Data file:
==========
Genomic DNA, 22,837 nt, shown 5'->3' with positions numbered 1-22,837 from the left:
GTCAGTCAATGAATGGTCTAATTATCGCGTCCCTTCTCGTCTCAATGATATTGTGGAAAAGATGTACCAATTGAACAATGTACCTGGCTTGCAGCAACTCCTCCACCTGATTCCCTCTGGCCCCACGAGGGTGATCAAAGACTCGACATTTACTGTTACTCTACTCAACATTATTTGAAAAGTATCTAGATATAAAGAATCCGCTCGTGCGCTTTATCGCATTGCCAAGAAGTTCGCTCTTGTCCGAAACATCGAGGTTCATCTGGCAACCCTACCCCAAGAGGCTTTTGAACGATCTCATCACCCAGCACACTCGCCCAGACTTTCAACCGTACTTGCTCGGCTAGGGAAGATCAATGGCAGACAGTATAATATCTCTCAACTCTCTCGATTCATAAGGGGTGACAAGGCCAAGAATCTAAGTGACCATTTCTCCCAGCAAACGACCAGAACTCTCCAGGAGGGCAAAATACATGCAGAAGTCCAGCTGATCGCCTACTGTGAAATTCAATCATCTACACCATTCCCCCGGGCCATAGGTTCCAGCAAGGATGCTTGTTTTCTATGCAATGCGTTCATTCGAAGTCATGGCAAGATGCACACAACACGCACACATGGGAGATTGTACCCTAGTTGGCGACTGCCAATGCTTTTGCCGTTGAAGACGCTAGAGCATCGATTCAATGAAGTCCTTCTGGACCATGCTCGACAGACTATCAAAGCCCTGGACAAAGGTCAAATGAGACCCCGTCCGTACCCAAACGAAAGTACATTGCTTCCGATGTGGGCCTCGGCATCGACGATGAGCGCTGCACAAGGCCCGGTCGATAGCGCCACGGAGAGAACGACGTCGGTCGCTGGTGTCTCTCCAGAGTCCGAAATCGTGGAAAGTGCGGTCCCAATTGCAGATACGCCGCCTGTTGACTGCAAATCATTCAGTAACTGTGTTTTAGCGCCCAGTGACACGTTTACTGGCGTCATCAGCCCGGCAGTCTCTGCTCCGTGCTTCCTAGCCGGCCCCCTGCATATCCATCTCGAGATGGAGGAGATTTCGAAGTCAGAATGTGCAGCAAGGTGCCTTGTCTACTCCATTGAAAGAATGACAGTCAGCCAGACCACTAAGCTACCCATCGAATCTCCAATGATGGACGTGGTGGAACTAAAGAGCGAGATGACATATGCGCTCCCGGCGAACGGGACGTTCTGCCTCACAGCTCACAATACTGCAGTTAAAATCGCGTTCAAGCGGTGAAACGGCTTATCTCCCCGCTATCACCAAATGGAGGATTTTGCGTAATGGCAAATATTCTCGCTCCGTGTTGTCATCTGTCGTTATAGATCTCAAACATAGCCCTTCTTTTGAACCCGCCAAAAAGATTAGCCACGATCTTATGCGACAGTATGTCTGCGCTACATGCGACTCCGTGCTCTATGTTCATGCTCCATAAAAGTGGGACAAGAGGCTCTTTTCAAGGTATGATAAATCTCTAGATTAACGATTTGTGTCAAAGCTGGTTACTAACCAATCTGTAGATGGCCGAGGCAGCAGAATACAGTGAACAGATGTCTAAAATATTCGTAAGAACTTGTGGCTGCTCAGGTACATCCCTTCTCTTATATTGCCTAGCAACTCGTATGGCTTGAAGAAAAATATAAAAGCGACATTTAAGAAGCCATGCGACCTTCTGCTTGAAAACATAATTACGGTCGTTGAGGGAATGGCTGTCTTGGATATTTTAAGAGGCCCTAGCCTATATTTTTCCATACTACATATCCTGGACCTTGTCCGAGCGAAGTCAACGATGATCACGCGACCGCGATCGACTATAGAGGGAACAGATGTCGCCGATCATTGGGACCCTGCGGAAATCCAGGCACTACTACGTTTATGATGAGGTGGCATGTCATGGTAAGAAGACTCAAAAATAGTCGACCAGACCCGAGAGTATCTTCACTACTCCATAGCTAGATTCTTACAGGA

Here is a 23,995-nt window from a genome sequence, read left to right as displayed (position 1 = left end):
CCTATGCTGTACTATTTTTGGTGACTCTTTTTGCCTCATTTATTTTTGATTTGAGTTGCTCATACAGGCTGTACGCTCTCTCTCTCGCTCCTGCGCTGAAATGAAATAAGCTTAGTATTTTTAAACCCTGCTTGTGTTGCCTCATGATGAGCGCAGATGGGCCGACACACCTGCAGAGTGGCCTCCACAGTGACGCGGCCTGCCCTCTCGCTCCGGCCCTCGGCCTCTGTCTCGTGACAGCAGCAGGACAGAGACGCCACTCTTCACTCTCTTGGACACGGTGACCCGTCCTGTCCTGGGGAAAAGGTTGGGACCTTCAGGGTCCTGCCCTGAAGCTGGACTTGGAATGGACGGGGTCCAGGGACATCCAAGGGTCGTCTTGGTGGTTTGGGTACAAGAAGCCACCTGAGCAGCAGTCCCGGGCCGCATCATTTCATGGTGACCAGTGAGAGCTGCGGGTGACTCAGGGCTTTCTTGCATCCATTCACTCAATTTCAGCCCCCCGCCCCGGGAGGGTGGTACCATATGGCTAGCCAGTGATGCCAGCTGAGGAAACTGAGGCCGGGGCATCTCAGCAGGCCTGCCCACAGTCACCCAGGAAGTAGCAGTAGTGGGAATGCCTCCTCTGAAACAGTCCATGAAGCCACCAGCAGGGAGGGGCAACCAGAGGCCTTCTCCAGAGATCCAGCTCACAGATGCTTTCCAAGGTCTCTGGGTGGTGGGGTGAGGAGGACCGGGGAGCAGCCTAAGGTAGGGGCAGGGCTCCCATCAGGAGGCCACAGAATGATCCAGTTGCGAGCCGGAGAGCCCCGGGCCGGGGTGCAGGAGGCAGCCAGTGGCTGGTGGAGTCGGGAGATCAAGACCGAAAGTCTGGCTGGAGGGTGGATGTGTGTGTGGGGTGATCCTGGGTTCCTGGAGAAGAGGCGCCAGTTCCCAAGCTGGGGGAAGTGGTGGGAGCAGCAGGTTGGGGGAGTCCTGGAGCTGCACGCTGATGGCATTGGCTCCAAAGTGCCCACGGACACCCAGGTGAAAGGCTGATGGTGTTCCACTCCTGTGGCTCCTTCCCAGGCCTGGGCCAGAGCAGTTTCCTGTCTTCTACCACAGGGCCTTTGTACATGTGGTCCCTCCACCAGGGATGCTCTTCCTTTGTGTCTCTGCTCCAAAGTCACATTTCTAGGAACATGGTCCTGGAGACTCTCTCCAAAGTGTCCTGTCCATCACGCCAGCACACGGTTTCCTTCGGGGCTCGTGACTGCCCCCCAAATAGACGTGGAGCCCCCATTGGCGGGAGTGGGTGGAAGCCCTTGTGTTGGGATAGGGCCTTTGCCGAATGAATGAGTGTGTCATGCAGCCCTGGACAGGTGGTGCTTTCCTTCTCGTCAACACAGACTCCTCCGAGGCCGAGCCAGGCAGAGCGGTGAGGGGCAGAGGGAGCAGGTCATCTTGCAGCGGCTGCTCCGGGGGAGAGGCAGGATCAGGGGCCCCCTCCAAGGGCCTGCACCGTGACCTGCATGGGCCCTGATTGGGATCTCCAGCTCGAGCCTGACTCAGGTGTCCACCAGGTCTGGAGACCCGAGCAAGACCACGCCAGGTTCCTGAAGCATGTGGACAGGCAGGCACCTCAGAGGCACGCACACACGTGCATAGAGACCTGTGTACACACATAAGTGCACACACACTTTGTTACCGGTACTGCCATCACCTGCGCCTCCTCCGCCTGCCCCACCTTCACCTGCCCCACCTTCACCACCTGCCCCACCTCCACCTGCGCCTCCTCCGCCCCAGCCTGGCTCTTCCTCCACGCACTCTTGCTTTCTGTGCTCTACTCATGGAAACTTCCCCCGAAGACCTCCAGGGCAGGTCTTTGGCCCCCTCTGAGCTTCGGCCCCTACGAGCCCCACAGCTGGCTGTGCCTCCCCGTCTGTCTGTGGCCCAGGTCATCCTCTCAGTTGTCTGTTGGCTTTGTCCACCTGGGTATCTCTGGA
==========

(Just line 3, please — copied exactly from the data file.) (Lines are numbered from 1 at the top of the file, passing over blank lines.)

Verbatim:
Here is a 23,995-nt window from a genome sequence, read left to right as displayed (position 1 = left end):